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The Ice Pilot   By: (1885-)

The Ice Pilot by Henry Leverage

First Page:

THE ICE PILOT BY HENRY LEVERAGE

FRONTISPIECE BY RUDOLPH TANDLER

GARDEN CITY, N. Y., AND TORONTO DOUBLEDAY, PAGE & COMPANY 1921

COPYRIGHT, 1921, BY DOUBLEDAY, PAGE & COMPANY

ALL RIGHTS RESERVED, INCLUDING THAT OF TRANSLATION INTO FOREIGN LANGUAGES, INCLUDING THE SCANDINAVIAN

COPYRIGHT, 1919, BY STREET AND SMITH CORPORATION

DEDICATED TO THE CAPTAIN OF THE KARLUK SEASON 1897 8

[Illustration: The floes through which Stirling guided the ship became larger and higher ]

CONTENTS

CHAPTER I THE COAST OF BARBARY CHAPTER II ON A MAN'S SEA CHAPTER III OVER THE QUARTER DECK CHAPTER IV ON THE SPARKLING SEA CHAPTER V INTO A PURPLE TWILIGHT CHAPTER VI BY THE GREAT CIRCLE ROUTE CHAPTER VII DRIFTERS AND DERELICTS CHAPTER VIII ON A LOWER BUNK CHAPTER IX THE POLAR BARRIER CHAPTER X TO THE LAST DAY CHAPTER XI BENEATH THE SURFACE CHAPTER XII THE MANNER OF MAN CHAPTER XIII INTO THE ICE CHAPTER XIV A WHISPERED WARNING CHAPTER XV OUT OF THE PORTHOLE CHAPTER XVI FROM HIS POCKET CHAPTER XVII INTO FORBIDDEN WATERS CHAPTER XVIII WITH THE SPEED OF WIND CHAPTER XIX A TOAST FROM MARR CHAPTER XX THE MOVING SHADOWS CHAPTER XXI THROUGH THE PORTHOLE CHAPTER XXII ALONE IN THE CABIN CHAPTER XXIII OVER THE STERN CHAPTER XXIV BEFORE THE WHEEL CHAPTER XXV IN THE GRIP OF THE UNKNOWN CHAPTER XXVI IN THE SUDDEN DARKNESS CHAPTER XXVII IN THE PIT CHAPTER XXVIII THE THIRD DOOR CHAPTER XXIX TO SEE IT THROUGH CHAPTER XXX IN SWIFT SALUTE CHAPTER XXXI DANGER AND DOUBT CHAPTER XXXII TO THE LAST DAY CHAPTER XXXIII A GRIM WARNING CHAPTER XXXIV THROUGH THE DRIVING SNOW CHAPTER XXXV A MATTER OF MINUTES CHAPTER XXXVI ACROSS THE CABIN CHAPTER XXXVII THE CALLING BEACON

CHAPTER I THE COAST OF BARBARY

It was raining in San Francisco.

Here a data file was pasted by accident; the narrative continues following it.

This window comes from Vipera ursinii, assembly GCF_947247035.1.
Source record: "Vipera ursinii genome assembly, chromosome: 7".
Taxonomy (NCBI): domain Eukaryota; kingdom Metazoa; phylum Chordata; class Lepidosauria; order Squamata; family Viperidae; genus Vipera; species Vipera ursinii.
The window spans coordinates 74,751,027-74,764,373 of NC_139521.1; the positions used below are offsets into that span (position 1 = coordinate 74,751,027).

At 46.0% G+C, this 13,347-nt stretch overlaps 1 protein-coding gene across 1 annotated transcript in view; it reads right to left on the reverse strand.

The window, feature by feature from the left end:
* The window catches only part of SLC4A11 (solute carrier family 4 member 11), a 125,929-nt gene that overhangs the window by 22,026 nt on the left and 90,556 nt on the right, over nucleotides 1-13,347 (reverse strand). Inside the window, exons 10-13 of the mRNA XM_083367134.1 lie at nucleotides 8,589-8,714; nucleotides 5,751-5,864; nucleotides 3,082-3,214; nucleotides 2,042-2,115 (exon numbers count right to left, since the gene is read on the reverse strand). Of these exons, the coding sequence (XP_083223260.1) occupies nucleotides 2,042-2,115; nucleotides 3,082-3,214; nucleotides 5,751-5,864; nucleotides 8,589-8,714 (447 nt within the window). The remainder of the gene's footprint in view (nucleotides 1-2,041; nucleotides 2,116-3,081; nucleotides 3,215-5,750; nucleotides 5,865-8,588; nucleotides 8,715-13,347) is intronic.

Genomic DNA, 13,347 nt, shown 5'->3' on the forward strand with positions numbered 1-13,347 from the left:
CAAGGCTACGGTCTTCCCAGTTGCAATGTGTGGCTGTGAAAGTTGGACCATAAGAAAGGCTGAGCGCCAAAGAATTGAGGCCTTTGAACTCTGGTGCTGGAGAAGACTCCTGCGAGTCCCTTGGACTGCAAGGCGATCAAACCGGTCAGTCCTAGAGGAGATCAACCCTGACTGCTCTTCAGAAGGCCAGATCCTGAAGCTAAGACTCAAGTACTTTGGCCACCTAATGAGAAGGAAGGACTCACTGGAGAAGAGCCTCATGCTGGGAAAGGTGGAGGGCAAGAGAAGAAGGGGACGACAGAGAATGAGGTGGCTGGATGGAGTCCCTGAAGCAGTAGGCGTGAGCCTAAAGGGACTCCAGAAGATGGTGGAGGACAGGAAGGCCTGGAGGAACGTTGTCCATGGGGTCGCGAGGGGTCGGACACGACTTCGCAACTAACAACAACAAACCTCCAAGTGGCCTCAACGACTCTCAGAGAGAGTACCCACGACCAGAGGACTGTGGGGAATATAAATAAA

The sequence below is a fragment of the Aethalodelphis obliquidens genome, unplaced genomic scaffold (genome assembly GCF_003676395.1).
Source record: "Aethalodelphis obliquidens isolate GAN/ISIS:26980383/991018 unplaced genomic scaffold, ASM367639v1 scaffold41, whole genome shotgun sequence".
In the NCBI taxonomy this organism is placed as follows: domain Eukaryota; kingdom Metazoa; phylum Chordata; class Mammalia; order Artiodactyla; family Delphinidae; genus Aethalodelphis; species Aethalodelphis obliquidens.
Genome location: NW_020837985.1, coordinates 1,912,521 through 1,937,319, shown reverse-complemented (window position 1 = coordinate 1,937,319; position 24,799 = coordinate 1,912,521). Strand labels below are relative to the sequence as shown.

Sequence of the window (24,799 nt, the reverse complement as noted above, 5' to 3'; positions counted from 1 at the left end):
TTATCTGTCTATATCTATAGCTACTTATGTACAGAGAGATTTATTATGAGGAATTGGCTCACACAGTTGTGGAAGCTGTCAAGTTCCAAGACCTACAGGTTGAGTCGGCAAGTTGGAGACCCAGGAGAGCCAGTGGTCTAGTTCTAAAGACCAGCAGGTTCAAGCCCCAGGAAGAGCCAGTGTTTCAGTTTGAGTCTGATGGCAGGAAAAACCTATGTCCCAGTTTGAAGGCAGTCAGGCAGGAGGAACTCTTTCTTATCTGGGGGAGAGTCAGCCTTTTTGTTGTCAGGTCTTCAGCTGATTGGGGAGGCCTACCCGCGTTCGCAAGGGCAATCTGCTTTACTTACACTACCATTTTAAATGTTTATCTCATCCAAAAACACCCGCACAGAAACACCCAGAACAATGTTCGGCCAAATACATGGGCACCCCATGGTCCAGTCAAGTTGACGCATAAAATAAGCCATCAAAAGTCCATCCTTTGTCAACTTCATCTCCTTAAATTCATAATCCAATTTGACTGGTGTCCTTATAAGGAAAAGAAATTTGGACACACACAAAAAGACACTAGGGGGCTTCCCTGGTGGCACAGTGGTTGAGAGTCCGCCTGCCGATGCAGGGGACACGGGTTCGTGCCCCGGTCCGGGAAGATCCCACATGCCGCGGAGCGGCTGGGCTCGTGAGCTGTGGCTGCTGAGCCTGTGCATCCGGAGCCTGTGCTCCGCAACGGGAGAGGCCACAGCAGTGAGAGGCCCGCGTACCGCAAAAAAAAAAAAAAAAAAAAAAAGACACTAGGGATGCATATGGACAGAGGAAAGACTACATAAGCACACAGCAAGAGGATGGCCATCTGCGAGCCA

Over that Bagdad of the West a thin drizzling mist swept like some fine seiner's net; over the Bay a fog hung.

A man stood alone on the crest of Telegraph Hill. Below him the city stretched with its square checked habitations; its long, blurred lanes of lights; its trolley cars creeping like glow worms up and down the slippery inclines.

That evening the man had watched the sun go down in yellow splendour. He had seen the shadow of night chase the sunlight in a mad frolic beyond the edge of the world. He had noted for his eyes were sharp the fore topsail of a windjammer cut a square nick out of the horizon, and come like a scared white thing through the Golden Gate.

Directly below the man a house, which was perched on the declivity, seemed to burst with drunken mirth and laughter. A woman's voice swung in tune with a tinkling piano. She sang an old chantey that whalers know:

"'Rah for the grog The jolly, jolly grog. 'Rah for the grog and tobacco. We've spent all our tin with the ladies, drinking gin, And across the briny ocean we must wan der "

The man shrugged his shoulders, clinked two silver coins together, and descended the hill to the Blubber Room, from whence the song had come.

The piano drummed out a noisy welcome when he opened and closed the door.

He took a seat at a table, removed his cap from his gray sprinkled head, leaned back, and looked around the smoky interior of the Blubber Room. The figures of old salts, crimps, half pay officers, and one square jawed sailor loomed through the fetid air. A woman with carmined lips and a thin blue neck stood by a youth who played the piano.

It was all familiar to Stirling known from the Clyde to the Golden Horn as Horace Stirling, the Ice Pilot... Continue reading book >>




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